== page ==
6. Less number of female police: According to studies, it can be concluded that women are more likely to report sexual crimes to female police as they are more comfortable with them. When a woman reports to male police, they often have a fear of being demeaned by them. Women, most of the time, prefer to stay silent or ignored when they face sexual violence. They believe that if they speak up, nobody will support them.

“The police refused to file a complaint. Instead, they asked my sister such vulgar details; it was as if she was being raped all over again. There was no lady police officer; they were all men. My sister cried in front of them and kept asking, ‘would you still ask such questions if I were your daughter?‘” – The rape victim’s sister said in a telephone interview from her village.

How Decriminalizing Prostitution Reduces Rape?

India, by decriminalizing prostitution (making prostitution legal), can reduce sexual offences in society. Decriminalizing sex provides an anonymous, appealing, and easily accessible outlet for sex to otherwise violent individuals.

With a legal and easier alternative available, people who wish to satisfy their sexual urges or desires will resort to prostitutes rather than committing heinous sexual crimes such as rapes for the same purpose.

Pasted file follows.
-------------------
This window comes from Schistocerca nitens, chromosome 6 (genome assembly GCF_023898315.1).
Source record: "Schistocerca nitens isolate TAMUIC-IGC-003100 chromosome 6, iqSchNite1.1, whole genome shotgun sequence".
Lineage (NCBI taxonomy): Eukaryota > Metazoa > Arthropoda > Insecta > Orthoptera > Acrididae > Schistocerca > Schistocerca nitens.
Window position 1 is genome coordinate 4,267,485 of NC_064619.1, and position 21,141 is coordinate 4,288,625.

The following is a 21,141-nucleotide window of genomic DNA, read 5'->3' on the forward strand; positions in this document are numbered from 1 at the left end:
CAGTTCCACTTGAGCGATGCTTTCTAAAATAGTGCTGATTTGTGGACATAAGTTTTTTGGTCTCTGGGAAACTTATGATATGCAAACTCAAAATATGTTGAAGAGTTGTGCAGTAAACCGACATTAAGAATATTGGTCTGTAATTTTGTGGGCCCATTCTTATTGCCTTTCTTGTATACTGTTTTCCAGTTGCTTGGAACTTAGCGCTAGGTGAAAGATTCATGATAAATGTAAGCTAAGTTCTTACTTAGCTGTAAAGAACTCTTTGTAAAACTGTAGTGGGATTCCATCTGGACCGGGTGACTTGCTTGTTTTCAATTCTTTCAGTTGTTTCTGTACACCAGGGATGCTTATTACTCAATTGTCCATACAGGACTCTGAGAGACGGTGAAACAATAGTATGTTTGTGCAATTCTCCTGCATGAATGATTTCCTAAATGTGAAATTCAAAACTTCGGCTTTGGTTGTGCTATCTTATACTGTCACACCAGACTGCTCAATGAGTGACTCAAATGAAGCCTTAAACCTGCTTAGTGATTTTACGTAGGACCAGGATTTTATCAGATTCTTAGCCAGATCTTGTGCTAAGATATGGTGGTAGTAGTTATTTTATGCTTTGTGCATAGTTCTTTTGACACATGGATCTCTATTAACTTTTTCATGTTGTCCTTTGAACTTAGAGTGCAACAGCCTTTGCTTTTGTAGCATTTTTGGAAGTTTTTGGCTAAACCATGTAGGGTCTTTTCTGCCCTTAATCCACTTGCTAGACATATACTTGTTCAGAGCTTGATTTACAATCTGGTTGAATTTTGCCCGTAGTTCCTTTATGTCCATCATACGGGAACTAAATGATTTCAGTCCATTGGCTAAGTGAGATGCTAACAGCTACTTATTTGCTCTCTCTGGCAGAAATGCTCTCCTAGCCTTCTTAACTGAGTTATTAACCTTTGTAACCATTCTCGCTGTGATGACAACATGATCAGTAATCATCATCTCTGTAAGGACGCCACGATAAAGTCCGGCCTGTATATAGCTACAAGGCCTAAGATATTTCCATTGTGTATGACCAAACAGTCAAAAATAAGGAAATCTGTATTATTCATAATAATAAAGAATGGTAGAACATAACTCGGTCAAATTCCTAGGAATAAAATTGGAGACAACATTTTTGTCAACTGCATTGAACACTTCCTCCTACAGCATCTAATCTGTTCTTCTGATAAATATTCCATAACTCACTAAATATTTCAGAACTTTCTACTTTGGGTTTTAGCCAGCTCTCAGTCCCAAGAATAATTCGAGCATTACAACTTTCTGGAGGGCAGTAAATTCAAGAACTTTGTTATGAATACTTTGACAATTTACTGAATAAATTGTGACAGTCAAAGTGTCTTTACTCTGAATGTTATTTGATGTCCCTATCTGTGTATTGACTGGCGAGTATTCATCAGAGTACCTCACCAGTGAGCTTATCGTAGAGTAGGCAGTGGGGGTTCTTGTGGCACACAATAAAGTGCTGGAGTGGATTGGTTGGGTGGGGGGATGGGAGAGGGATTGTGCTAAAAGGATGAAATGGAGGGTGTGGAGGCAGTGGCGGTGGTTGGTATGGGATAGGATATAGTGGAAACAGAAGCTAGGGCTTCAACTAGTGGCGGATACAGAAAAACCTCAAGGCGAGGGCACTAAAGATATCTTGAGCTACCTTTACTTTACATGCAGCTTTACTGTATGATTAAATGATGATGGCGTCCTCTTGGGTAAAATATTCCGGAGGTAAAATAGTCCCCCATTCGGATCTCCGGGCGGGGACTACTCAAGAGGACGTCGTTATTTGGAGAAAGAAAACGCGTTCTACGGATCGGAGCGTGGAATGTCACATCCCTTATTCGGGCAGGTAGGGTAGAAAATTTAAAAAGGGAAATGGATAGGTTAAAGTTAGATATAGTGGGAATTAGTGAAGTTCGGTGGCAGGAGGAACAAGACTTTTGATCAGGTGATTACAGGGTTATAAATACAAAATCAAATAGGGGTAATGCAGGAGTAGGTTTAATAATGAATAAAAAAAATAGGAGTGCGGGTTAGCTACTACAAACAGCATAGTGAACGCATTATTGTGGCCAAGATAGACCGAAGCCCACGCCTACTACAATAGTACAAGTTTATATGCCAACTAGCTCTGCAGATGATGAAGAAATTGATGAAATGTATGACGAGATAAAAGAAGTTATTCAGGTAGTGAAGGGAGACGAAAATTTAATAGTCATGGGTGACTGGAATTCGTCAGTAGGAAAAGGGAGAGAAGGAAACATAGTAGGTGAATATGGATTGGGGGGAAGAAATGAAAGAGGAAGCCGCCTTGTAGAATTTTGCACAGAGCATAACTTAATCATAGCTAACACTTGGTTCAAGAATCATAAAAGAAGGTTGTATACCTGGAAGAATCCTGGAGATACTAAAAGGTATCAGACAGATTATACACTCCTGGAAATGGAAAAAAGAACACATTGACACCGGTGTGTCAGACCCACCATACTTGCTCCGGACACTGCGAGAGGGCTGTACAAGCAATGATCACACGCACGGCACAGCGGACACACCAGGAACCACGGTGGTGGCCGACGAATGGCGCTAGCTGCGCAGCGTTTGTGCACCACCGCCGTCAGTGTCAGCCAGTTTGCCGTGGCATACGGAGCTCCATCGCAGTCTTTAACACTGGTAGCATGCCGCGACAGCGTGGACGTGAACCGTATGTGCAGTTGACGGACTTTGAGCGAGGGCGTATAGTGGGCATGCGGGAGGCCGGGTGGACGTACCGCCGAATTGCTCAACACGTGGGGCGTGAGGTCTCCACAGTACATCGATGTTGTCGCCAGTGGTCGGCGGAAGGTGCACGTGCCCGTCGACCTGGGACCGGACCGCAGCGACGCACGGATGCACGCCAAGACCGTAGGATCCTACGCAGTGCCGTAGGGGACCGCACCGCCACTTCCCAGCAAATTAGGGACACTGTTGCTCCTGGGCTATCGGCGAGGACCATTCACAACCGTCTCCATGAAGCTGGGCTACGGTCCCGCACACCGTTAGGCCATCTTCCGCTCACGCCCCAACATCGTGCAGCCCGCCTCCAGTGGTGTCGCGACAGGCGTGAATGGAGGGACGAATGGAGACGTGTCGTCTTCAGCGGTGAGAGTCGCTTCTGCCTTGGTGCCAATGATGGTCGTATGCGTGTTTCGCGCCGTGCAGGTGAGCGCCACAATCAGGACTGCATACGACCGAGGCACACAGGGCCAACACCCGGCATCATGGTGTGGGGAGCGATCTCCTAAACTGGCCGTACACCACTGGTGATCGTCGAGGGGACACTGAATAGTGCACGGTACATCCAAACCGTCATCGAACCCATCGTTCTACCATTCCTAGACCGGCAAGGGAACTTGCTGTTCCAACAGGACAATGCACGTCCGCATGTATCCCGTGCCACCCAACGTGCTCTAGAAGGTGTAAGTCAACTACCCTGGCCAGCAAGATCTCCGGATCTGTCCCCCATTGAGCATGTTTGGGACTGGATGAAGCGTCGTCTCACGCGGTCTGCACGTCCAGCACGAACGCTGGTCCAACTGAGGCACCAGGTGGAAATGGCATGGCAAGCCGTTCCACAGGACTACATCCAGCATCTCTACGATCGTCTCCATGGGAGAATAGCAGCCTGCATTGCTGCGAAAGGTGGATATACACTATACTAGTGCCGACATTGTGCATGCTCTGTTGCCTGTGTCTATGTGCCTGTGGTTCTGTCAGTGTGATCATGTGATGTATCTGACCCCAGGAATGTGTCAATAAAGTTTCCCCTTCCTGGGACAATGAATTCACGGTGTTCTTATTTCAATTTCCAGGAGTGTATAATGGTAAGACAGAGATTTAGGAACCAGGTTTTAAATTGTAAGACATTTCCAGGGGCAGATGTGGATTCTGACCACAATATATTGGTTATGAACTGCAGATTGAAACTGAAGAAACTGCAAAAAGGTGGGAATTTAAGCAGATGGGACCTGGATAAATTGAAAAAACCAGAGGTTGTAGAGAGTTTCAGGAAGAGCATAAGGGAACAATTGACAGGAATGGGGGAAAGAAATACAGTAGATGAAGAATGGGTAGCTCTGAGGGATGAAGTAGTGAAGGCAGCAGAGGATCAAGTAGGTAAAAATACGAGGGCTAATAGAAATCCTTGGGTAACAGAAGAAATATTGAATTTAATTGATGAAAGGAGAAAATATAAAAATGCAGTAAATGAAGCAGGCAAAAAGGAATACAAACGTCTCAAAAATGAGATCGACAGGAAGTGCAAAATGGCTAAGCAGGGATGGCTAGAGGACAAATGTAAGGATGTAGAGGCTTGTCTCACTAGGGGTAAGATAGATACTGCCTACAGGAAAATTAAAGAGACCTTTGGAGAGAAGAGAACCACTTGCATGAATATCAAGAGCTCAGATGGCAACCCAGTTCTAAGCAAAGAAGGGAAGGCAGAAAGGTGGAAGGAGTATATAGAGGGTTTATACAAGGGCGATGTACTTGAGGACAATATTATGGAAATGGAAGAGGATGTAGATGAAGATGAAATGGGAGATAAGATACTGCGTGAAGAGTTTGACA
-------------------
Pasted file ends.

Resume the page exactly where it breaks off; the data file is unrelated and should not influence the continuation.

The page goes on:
When the Rhode Island legislature inadvertently decriminalized indoor prostitution for several years, the state saw a 30 percent decline in reported rapes and a 40 percent decline in female gonorrhea incidence.

Also, with the closure of brothels in 1959, Queensland experienced a 149% increase in the rate of rape. When prostitution is decriminalized and regulated, sexual predators are less likely to strike at any random woman.

Legal Provisions Related to Rape

Indian Penal Code, 1860

Section 228A: Disclosure of the identity of the victim of certain offences, etc.

The section was added by Criminal Law (Amendment) Act, 1983. This section of IPC makes disclosure of the identity of rape victims a punishable offence. As per the section 228A, if any person prints or publishes the name of the victim or any matter from which the identity of a victim of any of the offences under sections 376, 376-A, 376-B, 376-C, and 376-D may be known, shall be punished with simple or rigorous imprisonment for a term extending up to two years and also be liable to fine.